Category Archives: Imaginary Japanese Cinema

#238 – Moshi Moshi

(1951, Jap, 125 min, b/w) Dir Haruko Miyaguchi. Cast Setsuko Hara, Kuniko Miyake, Rentarō Mikuni.

Setsuko Hara, lovely as always, is Michiyo, a switchboard operator for a company in Tokyo. One day she receives a call from one of the new young executives, Ken Okamoto (Mikuni), and after a brief conversation she falls in love with him, sight unseen. Before long however her heart is broken when she finds herself juggling calls from both his wife and his mistress. Turning the situation to her advantage she elects to blackmail him with her knowledge so that he will take her out on a date. Once she has laid eyes on him she realises how foolish she had been and promptly leaves. Unfortunately for her the brief meeting was all it took for young Ken to fall head over heels in love with her and before she knows it she is fending off his advances from one side and defending herself against his aggrieved mistress on the other. A typical black comedy from Miyaguchi, often called the ‘Japanese Billy Wilder’, though Moshi Moshi was in fact a rare flop for him upon it’s release, some say due to the fact that the normally pure hearted Hara was cast so far against type.

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#203 – Rancid House

(1982, Jap, 75 min) Dir Kan Tan.

In the early eighties Kan Tan, director of the mostly offensive and fairly popular Apartment Lust and Zoom Lens series, found himself regarded as nothing more than an also ran. His scheme was to channel his unpleasantness into what he imagined would be his definitive filmic statement before taking his own life and fortunately for him his plot backfired – the vile and shoddy Rancid House found itself an audience and not just locally either. An aspirant British distributor called Phil Roget caught the film on a stopover from the Philippines and immediately negotiated the rights for the burgeoning UK video market where the gross schlock of Lucio Fulci et al was going over a storm. Unfortunately for Roget his title was released in 1984 just as the Video Recordings Act was kicked into play and was immediately banned. Once the laws were relaxed in the early 2000’s it was finally released but without much fanfare. If your idea of a good time is to watch a trio of schoolgirls try to survive a night in a house with scabbed walls and a basement full of pus where they can’t sleep for five minutes without being hosed with maggots or assaulted by invisible molesters and flying razor blades then be sure to check out the shoddily transferred copy currently being plied under the Electric Video Company name – all Tan’s attempts at depravity are hilariously undercut by his own ineptitude to create a film of unmissable craptitude.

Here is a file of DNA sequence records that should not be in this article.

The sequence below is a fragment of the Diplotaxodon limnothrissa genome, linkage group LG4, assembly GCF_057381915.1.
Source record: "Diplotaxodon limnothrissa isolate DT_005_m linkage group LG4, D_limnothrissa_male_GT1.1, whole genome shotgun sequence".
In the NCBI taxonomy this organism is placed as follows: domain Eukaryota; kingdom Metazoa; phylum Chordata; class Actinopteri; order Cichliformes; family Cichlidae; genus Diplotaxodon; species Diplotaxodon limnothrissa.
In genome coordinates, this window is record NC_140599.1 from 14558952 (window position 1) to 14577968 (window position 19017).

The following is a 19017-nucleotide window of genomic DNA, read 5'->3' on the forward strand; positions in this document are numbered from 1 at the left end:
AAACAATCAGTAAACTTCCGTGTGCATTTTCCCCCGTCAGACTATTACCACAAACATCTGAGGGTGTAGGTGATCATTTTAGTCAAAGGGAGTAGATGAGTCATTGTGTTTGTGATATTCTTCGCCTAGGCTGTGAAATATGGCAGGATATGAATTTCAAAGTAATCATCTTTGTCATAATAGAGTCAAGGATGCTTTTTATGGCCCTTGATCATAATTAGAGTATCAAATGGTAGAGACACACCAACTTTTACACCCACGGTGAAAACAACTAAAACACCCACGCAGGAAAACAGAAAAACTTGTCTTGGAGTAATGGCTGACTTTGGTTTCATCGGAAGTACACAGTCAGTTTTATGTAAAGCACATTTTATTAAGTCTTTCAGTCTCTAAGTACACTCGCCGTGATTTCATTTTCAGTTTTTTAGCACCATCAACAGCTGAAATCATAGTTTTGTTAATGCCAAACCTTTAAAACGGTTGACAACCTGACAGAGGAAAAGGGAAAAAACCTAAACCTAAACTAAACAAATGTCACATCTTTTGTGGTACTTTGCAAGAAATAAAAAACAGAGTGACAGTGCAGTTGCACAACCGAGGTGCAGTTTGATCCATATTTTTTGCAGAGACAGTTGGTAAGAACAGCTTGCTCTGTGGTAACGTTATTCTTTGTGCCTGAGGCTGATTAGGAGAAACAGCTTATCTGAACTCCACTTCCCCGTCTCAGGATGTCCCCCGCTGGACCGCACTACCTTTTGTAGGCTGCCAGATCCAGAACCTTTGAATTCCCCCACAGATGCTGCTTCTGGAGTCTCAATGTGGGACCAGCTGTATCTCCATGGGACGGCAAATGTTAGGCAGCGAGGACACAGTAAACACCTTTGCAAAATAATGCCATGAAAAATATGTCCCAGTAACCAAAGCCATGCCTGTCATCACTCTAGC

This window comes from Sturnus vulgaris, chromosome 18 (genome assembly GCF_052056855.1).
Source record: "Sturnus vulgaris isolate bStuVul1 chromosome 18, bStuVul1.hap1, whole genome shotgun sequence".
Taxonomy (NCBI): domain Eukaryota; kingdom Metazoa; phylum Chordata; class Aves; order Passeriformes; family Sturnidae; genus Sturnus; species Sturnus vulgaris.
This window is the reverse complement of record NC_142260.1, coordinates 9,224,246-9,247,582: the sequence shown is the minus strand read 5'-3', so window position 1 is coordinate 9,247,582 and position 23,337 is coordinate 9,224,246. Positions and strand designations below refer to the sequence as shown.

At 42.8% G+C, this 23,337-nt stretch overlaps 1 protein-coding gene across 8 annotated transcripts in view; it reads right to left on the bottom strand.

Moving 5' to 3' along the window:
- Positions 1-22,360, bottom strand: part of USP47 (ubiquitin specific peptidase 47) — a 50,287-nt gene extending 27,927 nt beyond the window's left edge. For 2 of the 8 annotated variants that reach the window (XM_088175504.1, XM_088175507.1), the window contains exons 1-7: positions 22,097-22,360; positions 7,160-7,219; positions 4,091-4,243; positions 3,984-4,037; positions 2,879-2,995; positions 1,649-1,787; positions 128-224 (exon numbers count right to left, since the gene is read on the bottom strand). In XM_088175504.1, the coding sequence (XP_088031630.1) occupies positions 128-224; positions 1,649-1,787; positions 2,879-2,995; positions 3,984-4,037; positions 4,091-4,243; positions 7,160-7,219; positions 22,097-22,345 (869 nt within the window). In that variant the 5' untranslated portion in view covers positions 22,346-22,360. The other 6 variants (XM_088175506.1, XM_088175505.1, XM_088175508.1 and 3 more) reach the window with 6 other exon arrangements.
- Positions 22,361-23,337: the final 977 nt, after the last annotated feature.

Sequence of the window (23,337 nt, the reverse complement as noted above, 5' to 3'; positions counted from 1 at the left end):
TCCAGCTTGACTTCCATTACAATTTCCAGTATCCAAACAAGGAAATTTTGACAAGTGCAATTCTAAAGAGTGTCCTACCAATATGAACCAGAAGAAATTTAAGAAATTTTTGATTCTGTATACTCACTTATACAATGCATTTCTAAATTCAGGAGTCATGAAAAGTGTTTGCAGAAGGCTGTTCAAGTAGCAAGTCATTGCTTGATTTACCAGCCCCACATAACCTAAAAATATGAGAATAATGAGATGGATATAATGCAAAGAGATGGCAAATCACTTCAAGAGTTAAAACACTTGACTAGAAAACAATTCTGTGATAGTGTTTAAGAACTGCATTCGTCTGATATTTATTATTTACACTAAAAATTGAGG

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#191 – Zūmurenzu: Kameraman Bōkō (Zoom Lens: Photographer Assault)

(1974, Jap, 61 min) Dir Kan Tan. Cast Mitsuo Ibaraki.